Eduardo Martinez (left) and E.J. Corey use a “stick” model and diagram to show the chemical structure of phthalascidin, a potent new cancer drug that they synthesized. Staff photo by Kris Snibbe. 
A cut-away drawing of a sea squirt.

Sack-like sea squirts living on the sea floor make a complex anti-tumor drug hundreds to thousands of times more powerful than any cancer potion now in use. For the past six years, chemists have been trying to do the same thing more efficiently and without the ecological mayhem involved in scraping the squirts off Caribbean coral reefs in large numbers.

Researchers at Harvard University have finally succeeded.

“I believe it’s the most complicated molecule ever made on a commercial scale,” says Elias J. Corey, winner of the 1990 Nobel Prize in chemistry, in whose laboratory the compound was first fashioned. Called ecteinascidin (ek-TIN-aside-in), the drug is being tested on terminally ill patients suffering with cancers of the blood vessels, tendons, muscles, and other soft tissues. “That’s the most striking result so far,” adds Corey. “There hasn’t been effective chemotherapy for such cancers.”

A newer method of producing ecteinascidin, recently developed by Corey and graduate student Eduardo Martinez, “should speed up and simplify mass production of the anti-tumor substance, potentially making the drug more available to patients,” according to the American Chemical Society.

Ecteinascidin is so powerful that a mere 11 pounds of it should be enough to satisfy the present world demand for an entire year, Corey estimates.

To top that, Corey and Martinez have now come up with a simpler and less expensive version of ecteinascidin called phthalascidan (THAL-aside-in).

Outdoing the Squirts

 

Kenneth Rinehart of the University of Illinois first discovered the drug while diving on reefs in the West Indies in the late 1980s. He collected samples of a sea squirt known to biologists as Ecteinascidia turbinate and checked their tissues for substances having anti-tumor activity. Rinehart wasn’t just amusing himself; he had a research vessel and a National Institutes of Health grant to see what medicines he could find in the sea.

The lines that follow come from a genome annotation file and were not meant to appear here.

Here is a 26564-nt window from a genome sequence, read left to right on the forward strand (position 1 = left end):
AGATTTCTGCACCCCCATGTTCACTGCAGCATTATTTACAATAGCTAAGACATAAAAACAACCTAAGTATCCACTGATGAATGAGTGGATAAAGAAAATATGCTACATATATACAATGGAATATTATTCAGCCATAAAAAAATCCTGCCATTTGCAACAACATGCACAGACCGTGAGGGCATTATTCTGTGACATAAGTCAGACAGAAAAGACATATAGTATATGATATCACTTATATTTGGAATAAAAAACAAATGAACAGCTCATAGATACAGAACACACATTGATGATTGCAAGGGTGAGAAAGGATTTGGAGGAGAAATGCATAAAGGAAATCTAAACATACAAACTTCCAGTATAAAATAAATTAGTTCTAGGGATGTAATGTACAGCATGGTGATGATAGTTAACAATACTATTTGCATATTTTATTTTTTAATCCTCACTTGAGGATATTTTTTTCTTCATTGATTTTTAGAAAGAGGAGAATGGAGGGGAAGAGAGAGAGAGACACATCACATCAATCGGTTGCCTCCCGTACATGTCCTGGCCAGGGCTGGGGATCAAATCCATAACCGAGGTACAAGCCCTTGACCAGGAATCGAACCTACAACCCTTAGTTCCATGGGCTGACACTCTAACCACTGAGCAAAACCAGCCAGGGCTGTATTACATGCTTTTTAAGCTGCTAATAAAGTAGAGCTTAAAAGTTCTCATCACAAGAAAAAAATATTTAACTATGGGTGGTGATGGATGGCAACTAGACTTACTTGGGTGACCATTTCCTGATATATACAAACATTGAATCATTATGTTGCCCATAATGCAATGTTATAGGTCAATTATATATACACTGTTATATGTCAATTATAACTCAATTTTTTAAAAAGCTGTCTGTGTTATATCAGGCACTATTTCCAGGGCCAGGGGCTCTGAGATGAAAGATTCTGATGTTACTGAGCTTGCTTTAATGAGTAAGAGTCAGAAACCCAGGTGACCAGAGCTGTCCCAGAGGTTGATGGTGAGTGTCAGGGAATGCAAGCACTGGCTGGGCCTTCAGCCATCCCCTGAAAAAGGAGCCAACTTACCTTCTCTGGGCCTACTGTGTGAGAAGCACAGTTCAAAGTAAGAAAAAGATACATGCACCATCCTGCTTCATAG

Despite the potential of the drug, purifying it turned out to be laborious and expensive. Ten pounds of sea squirts yielded only millionths of an ounce of ecteinascidin. A Spanish company, Pharma Mar, has tried growing the sea squirt on underwater farms in Puerto Rico and Spain, but with only limited success. Rinehart, who knew Corey when both were professors at the University of Illinois, asked him whether he could help overcome these difficulties.

In 1994, Corey instructed David Gin, a post-doctoral fellow at Harvard, to see if he could make the drug synthetically. Two years later, Gin completed the task. Corey calls that synthesis “a notable achievement,” one that launched Gin into a high-orbit scientific career.

To obtain enough ecteinascidin for tests with humans, however, a simpler, more efficient process was needed for making it. Under Corey’s guidance, Martinez developed such a process. “It’s a very elegant and efficient synthesis,” Corey says.

Harvard patented the method, and licensed it to Pharma Mar which supplies it for human tests now underway at Massachusetts General Hospital in Boston, the M.D. Anderson Cancer Center in Houston, Sloan-Kettering Cancer Center in New York City, and in Europe. Hundreds of patients are involved.